Sabyasachi Mukharji, J.
1. This reference arises under Section 256(1) of the I.T. Act, 1961, for the assessment years 1950-51 and 1951-52, for which the relevant previous years were the calendar years 1949 and 1950, respectively.
2. The firm of M/s. Tarachand Ghansnyamdas which has now been assessed through its partners was dissolved on March 3, 1958, It wasoriginally assessed on Rs. 4,34,024 and Rs. 5,13,457 for the assessment years 1950-51 and 1951-52, respectively. Subsequently, it came to the knowledge of the ITO that the assessee had concealed the particulars of its income at the time of original assessments. He made enquiries into the matter, secured approval of the then Central Board of Revenue (now Central Board of Direct Taxes) under Section 34(1)(a) of the Indian I.T. Act, 1922, and issued notices under the above sections for both the above years which were served on March 22, 1962. The assessee in response to the above notice submitted returns showing income of Rs. 4,34,024 for the assessment year 1950-51 and Rs. 2,12,839 for the assessment year 1951-52 being incomes on which it was originally finally assessed. In Part ' D ' of the return the assessee also showed amounts of Rs. 87,225 and Rs. 81, 141 with the following details:
(i)Credits in Balkishenlal Jankiprasad,
Liquidators, Madras a/c48,97939,841(ii)Credits in empty barrels and tins a/c.39,246
3. In the letters attached to the returns the assessee submitted that the amounts credited in the account of Balkishenlal Jankiprasad, liquidators represented dues from customers in respect of M/s. Tarachand Ghanshyamdas before its reconstitution in 1934. It was submitted before him that all the dues from customers prior to 1934 were not taken in the new ledger, but a list of the same was kept and attempts were made to realise them. Since these debtors' accounts were not entered in the books, it was submitted, realisations from them were not entered in the books but were kept separately. It was also submitted that most of the debtors hailed from Madras side and the accummulated realisations so made were remitted by the Madras office and credited to the account of M/s. Balkishenlal Jankiprasad Madras account. On the basis of the above, it was submitted before the ITO that the amounts in question did not represent any revenue receipts and could not, therefore, be included in the total income. As regards credits in Radhakissen Balkishenlal empty barrels and tins account it was stated before the ITO that the above firm had huge stocks of barrels and tins at its branch in Narayanganj, now in Bangladesh which was controlled by M/s. Radhakissen Balkishenlal that these stocks were accumulated during many years past, that in 1948, it was feared that Pakistan Govt. would put an embargo on the free movement of money and goods to and from India and, therefore, empty barrels were despatched from Narayanganj to Delhi where they were expected to fetch better prices. In all 4,873 barrels and 26,400 tins were despatched to Delhi where theywere sold and the sale proceeds thereof were later on remitted to Calcutta from Delhi. It were these amounts which, on receipt of remittances, were credited to the above account.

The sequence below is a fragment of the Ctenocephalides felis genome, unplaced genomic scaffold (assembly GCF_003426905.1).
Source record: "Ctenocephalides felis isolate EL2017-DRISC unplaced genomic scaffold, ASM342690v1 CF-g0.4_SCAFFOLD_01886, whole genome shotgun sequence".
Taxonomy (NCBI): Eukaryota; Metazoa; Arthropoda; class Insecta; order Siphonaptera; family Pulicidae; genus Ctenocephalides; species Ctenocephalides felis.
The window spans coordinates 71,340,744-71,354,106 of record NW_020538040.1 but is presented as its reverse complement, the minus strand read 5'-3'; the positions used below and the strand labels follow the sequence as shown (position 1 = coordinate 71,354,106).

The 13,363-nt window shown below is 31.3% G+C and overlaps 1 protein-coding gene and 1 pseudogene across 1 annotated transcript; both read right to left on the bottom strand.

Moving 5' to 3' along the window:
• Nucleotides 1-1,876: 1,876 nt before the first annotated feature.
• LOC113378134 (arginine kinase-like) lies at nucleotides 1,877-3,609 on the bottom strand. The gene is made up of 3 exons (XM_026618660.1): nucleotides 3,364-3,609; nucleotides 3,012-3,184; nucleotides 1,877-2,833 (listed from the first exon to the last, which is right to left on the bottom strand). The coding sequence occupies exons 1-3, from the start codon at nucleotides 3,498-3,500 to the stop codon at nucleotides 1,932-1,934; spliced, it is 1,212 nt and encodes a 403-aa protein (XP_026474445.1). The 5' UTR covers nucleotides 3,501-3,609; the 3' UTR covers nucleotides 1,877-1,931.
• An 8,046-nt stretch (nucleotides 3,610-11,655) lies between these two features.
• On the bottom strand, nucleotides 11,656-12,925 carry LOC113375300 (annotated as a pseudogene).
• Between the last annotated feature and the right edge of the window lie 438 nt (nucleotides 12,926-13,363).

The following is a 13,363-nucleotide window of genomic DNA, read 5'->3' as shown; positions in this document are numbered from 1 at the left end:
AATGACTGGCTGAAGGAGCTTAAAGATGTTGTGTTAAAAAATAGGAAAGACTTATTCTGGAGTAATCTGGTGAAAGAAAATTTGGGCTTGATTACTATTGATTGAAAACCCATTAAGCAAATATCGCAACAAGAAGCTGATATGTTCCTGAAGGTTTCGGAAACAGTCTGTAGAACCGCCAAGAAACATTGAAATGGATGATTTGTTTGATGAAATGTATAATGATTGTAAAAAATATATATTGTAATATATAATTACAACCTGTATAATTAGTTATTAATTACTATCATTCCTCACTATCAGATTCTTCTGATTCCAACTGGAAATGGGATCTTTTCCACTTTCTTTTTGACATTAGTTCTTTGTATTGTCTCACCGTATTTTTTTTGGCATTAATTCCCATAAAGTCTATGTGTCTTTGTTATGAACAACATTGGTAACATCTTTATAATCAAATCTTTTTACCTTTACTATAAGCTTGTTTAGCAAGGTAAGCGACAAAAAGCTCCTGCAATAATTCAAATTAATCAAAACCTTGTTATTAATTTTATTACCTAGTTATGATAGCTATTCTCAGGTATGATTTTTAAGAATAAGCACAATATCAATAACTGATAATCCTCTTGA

4. The ITO issued various notices and allowed opportunity to the assessee to prove its claim that the amounts were not taxable. According to the Tribunal, the assessee failed to produce its books of account on the ground that these had been lost. Realising these difficulties Sri Raghunath Prasad Poddar, one of the partners of the assessee-firm in his letter dated June 24, 1967, addressed to the ITO submitted that even if their explanations were not accepted, the ITO could assess Rs. 1,00,617 for the assessment year 1950-51 and Rs. 33,800 for the assessment year 1951-52, on the basis of the financial years. From this submission, the ITO inferred that the assessee had admitted that the above amounts represented its escaped income. The ITO also discussed the facts of the remittances with details and refused to accept the assessee's explanation that the receipts of the amounts either represented the realisations on behalf of the firm dissolved in 1934 or that these represented the sale proceeds of the empty barrels and tins. He observed that, as stated in the assessment years 1952-53 and 1953-54, the prices of kerosene oil and allied products, in which the assessee was dealing, were much higher than those in the open market as these commodities were in short supply and that the businessmen earned very high profits. In the circumstances stated, he held that the credits amounting to Rs. 88,080 and Rs. 89,141 represented the asses-see's income from business. These figures were arrived at by him on the basis of the remittances received in calendar years 1949 and 1950, which he adopted as the previous years for the assessment years 1950-51 and 1951-52. He did not agree with the submission of the assessee that the additions, if at all, should be made by taking the financial years as the accounting years.